New Poll Finds Support among Hunters for Greater Sage-Grouse Conservation

By: Amos P. Eno
Posted on:11/24/2014 Updated:02/25/2016

In the last few months, much has been written on this blog about private landowners’ interest in conserving the greater sage-grouse, a species which the U.S. Fish and Wildlife Service must decide to list as an endangered species by fall 2015.

I’ve spoken with a handful of landowners and conservation professionals, and researched statistics on the number of landowners implementing greater sage-grouse conservation programs on their land, but I’ve never been able to gather more than an anecdotal sense of how westerner’s feel about greater sage-grouse conservation. Now a new poll has.

The results of a recently released poll from the National Wildlife Federation and Southwick Associates showed that there is strong support for greater sage-grouse conservation among hunters in the eleven western states the bird inhabits, with a disproportionate number of respondents from Colorado, Montana and Nevada.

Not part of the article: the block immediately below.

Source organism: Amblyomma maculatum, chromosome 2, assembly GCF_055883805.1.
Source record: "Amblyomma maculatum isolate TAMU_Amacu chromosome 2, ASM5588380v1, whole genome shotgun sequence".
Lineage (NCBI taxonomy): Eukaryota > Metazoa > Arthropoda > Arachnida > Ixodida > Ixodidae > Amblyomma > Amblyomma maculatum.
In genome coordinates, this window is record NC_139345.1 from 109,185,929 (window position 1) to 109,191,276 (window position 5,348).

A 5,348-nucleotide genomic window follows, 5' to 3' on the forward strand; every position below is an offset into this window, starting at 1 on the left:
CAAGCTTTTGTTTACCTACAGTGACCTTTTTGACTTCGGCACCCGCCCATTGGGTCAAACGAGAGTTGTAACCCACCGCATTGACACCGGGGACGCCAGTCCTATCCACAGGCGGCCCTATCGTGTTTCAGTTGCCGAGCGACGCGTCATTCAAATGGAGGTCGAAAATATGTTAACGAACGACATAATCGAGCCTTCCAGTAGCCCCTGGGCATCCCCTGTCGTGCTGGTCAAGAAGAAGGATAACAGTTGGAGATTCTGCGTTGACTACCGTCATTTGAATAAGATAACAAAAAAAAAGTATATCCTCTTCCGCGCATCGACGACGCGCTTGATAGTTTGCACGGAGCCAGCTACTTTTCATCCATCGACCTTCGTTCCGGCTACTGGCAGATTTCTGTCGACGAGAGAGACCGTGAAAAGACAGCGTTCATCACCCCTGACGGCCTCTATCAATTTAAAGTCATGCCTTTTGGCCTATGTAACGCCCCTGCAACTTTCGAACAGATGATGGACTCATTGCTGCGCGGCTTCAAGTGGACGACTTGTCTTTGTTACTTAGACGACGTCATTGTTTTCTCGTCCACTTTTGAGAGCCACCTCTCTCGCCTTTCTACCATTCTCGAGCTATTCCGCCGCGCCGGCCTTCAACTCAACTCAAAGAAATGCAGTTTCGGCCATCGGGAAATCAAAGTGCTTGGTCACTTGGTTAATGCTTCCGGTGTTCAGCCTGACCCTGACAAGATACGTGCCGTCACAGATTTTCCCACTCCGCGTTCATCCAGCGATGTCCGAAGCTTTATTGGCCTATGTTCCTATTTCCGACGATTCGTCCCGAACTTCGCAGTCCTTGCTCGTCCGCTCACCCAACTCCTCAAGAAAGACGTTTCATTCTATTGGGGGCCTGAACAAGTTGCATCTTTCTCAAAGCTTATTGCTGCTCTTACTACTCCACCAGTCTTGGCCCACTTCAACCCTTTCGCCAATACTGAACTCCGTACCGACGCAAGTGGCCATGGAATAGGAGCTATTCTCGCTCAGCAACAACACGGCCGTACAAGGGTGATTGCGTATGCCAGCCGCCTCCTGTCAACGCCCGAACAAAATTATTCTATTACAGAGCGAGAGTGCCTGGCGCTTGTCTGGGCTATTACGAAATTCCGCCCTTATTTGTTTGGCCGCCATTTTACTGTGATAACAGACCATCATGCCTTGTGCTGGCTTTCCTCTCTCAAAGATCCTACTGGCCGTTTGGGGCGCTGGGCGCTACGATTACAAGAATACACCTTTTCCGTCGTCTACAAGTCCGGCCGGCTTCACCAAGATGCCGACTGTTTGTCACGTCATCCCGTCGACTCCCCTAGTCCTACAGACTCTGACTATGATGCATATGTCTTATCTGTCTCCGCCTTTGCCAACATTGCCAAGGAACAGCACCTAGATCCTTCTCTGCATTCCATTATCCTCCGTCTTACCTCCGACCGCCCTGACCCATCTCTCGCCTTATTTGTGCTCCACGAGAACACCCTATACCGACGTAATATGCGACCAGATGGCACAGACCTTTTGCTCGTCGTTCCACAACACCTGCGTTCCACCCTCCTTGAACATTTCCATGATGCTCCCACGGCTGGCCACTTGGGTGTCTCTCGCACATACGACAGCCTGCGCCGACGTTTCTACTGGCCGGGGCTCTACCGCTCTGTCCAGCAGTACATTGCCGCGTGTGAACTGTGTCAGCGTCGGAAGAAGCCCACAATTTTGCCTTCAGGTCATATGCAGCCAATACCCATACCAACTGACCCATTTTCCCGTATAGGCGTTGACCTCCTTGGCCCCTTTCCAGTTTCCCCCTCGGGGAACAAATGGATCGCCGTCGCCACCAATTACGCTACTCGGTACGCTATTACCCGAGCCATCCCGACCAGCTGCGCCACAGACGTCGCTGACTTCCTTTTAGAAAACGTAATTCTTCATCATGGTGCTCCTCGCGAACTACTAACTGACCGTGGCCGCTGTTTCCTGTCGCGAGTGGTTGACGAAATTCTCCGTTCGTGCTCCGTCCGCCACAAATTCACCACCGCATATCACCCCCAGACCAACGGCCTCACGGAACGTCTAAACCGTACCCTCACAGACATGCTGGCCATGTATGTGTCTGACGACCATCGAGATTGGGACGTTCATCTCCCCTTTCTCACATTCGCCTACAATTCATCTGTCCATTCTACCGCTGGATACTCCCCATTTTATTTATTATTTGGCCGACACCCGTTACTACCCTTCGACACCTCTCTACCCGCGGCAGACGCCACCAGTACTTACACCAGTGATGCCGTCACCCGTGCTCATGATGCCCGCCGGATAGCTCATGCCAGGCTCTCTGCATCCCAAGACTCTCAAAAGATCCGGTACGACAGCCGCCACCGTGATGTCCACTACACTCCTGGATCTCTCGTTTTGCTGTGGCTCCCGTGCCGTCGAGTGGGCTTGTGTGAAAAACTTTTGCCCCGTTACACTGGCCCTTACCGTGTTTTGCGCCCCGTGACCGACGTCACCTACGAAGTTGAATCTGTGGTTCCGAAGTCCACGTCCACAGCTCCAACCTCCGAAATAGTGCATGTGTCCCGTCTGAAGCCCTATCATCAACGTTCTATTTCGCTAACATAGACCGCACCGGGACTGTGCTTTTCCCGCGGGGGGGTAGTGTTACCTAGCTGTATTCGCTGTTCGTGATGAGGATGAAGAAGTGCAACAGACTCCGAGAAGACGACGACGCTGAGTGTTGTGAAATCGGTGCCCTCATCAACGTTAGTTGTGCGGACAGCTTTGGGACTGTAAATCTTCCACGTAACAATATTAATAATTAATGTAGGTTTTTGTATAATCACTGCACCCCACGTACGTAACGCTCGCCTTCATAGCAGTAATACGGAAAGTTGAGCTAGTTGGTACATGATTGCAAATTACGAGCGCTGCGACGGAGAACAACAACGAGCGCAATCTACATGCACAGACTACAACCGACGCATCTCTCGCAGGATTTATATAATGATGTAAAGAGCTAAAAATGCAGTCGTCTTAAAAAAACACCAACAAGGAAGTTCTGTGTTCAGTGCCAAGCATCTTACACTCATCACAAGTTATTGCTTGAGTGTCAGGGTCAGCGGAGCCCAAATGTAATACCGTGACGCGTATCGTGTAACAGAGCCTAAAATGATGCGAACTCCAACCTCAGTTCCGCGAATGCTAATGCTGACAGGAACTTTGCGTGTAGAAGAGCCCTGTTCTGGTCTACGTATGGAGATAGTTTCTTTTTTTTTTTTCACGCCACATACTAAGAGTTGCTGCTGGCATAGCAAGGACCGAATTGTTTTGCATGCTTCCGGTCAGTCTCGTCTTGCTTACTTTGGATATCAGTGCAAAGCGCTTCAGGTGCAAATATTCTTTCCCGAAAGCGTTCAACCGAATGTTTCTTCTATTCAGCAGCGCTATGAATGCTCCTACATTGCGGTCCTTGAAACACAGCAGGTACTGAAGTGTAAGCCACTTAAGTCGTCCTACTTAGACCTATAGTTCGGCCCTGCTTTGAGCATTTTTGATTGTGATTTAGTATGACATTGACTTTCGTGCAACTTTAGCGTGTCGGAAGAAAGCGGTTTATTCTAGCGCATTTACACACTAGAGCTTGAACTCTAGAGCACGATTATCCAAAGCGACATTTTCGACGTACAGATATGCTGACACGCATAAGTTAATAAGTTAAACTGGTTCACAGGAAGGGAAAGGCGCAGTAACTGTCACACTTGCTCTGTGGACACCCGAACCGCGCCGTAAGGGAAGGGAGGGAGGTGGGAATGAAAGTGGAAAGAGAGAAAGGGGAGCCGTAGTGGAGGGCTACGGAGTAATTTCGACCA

In all, 1,335 respondents answered four questions regarding the general use of public lands and the various forms of greater sage-grouse conservation. Here’s a breakdown of the survey questions:

Question One asked respondents to rate the importance of 11 different uses of federal lands. The results were positive, with the two highest rated land uses were providing habitat for fish and wildlife and, surprise, providing hunting and fishing opportunities, with 91.5% and 90.3% support respectively.

Importantly, almost 80% of respondents found providing refuge for rare and threatened wildlife and plants an important use of federal lands.

Question Two asked how important was it to take action in your state to protect the habitat where the sage-grouse and other wildlife live, with 9 out of 10 respondents saying it was somewhat or very important.

Question Three asked if hunters support steps taken by the Bureau of Land Management, even if it means limiting energy development, grazing rights or access for motorized recreation on those lands. 84% did.

Question Four touched on an issue that I’ve covered a lot with private landowners: Do hunters see value in providing state agencies with a greater role in protecting and restoring sage-grouse habitat on state-owned and private lands if it is part of a broader strategy to prevent the bird from being listed under the federal Endangered Species Act. All of the landowners I’ve talked to express a preference for local control of species’ conservation, and the poll largely echoed those opinions with over 80% in support.

View the full poll report here.